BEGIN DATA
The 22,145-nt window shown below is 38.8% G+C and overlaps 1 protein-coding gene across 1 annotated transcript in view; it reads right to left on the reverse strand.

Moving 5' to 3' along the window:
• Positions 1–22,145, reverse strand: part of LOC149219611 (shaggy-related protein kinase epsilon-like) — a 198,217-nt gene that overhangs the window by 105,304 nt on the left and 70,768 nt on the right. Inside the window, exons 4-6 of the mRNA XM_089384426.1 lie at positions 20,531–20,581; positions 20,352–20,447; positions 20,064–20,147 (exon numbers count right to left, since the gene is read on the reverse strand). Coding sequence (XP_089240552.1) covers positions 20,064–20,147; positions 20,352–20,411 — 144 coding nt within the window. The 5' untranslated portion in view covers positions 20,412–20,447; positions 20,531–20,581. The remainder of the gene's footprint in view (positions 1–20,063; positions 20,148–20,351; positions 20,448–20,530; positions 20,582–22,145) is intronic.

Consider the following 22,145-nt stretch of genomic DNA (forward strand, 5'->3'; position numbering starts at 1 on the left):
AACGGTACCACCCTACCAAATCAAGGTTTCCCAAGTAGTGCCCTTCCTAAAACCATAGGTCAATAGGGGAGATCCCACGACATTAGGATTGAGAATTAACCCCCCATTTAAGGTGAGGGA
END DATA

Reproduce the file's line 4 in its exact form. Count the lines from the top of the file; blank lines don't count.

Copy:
Consider the following 22,145-nt stretch of genomic DNA (forward strand, 5'->3'; position numbering starts at 1 on the left):